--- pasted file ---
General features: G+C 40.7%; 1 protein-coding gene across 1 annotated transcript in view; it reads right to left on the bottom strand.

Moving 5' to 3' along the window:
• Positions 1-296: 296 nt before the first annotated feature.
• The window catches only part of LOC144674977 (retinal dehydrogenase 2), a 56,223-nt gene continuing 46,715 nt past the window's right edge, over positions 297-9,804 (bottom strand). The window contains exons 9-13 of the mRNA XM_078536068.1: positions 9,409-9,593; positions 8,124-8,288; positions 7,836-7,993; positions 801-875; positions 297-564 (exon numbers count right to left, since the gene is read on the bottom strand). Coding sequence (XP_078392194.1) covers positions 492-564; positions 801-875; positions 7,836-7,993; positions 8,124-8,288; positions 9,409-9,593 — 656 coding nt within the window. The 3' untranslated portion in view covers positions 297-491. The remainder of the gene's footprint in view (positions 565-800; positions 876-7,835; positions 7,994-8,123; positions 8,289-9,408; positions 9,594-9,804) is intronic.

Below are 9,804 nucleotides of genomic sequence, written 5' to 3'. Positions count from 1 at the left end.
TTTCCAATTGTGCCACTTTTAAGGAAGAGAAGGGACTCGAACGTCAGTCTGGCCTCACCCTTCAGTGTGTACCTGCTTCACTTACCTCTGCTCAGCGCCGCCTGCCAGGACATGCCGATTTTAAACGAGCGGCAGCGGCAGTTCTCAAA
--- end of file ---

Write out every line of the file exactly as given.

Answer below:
General features: G+C 40.7%; 1 protein-coding gene across 1 annotated transcript in view; it reads right to left on the bottom strand.

Moving 5' to 3' along the window:
• Positions 1-296: 296 nt before the first annotated feature.
• The window catches only part of LOC144674977 (retinal dehydrogenase 2), a 56,223-nt gene continuing 46,715 nt past the window's right edge, over positions 297-9,804 (bottom strand). The window contains exons 9-13 of the mRNA XM_078536068.1: positions 9,409-9,593; positions 8,124-8,288; positions 7,836-7,993; positions 801-875; positions 297-564 (exon numbers count right to left, since the gene is read on the bottom strand). Coding sequence (XP_078392194.1) covers positions 492-564; positions 801-875; positions 7,836-7,993; positions 8,124-8,288; positions 9,409-9,593 — 656 coding nt within the window. The 3' untranslated portion in view covers positions 297-491. The remainder of the gene's footprint in view (positions 565-800; positions 876-7,835; positions 7,994-8,123; positions 8,289-9,408; positions 9,594-9,804) is intronic.

Below are 9,804 nucleotides of genomic sequence, written 5' to 3'. Positions count from 1 at the left end.
TTTCCAATTGTGCCACTTTTAAGGAAGAGAAGGGACTCGAACGTCAGTCTGGCCTCACCCTTCAGTGTGTACCTGCTTCACTTACCTCTGCTCAGCGCCGCCTGCCAGGACATGCCGATTTTAAACGAGCGGCAGCGGCAGTTCTCAAA